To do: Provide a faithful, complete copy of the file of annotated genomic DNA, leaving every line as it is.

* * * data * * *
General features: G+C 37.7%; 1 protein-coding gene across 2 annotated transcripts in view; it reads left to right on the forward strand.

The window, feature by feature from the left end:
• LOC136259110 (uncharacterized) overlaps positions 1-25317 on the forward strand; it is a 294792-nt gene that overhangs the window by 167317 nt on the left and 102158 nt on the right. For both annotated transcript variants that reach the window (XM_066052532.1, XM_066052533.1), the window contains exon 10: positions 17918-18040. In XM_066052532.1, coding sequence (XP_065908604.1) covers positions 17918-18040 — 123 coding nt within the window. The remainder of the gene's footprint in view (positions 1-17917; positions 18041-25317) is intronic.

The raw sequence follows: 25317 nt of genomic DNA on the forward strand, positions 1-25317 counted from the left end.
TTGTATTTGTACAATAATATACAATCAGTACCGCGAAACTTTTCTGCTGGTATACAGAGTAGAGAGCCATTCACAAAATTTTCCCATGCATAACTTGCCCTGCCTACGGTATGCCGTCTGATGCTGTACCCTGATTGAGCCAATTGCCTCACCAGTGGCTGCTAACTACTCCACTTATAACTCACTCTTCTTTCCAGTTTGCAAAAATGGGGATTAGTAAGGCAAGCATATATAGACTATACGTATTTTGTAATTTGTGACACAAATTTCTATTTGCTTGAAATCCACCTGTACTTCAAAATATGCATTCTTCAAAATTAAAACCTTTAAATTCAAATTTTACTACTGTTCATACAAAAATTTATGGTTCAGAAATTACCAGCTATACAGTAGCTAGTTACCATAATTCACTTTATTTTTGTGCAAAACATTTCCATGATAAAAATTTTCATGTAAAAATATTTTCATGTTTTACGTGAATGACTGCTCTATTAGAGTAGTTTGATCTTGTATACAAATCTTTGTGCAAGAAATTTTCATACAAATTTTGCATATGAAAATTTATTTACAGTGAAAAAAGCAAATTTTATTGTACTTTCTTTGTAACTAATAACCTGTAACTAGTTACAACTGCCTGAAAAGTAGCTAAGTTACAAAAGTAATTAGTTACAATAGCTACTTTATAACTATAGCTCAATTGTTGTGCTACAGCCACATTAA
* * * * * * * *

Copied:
General features: G+C 37.7%; 1 protein-coding gene across 2 annotated transcripts in view; it reads left to right on the forward strand.

The window, feature by feature from the left end:
• LOC136259110 (uncharacterized) overlaps positions 1-25317 on the forward strand; it is a 294792-nt gene that overhangs the window by 167317 nt on the left and 102158 nt on the right. For both annotated transcript variants that reach the window (XM_066052532.1, XM_066052533.1), the window contains exon 10: positions 17918-18040. In XM_066052532.1, coding sequence (XP_065908604.1) covers positions 17918-18040 — 123 coding nt within the window. The remainder of the gene's footprint in view (positions 1-17917; positions 18041-25317) is intronic.

The raw sequence follows: 25317 nt of genomic DNA on the forward strand, positions 1-25317 counted from the left end.
TTGTATTTGTACAATAATATACAATCAGTACCGCGAAACTTTTCTGCTGGTATACAGAGTAGAGAGCCATTCACAAAATTTTCCCATGCATAACTTGCCCTGCCTACGGTATGCCGTCTGATGCTGTACCCTGATTGAGCCAATTGCCTCACCAGTGGCTGCTAACTACTCCACTTATAACTCACTCTTCTTTCCAGTTTGCAAAAATGGGGATTAGTAAGGCAAGCATATATAGACTATACGTATTTTGTAATTTGTGACACAAATTTCTATTTGCTTGAAATCCACCTGTACTTCAAAATATGCATTCTTCAAAATTAAAACCTTTAAATTCAAATTTTACTACTGTTCATACAAAAATTTATGGTTCAGAAATTACCAGCTATACAGTAGCTAGTTACCATAATTCACTTTATTTTTGTGCAAAACATTTCCATGATAAAAATTTTCATGTAAAAATATTTTCATGTTTTACGTGAATGACTGCTCTATTAGAGTAGTTTGATCTTGTATACAAATCTTTGTGCAAGAAATTTTCATACAAATTTTGCATATGAAAATTTATTTACAGTGAAAAAAGCAAATTTTATTGTACTTTCTTTGTAACTAATAACCTGTAACTAGTTACAACTGCCTGAAAAGTAGCTAAGTTACAAAAGTAATTAGTTACAATAGCTACTTTATAACTATAGCTCAATTGTTGTGCTACAGCCACATTAA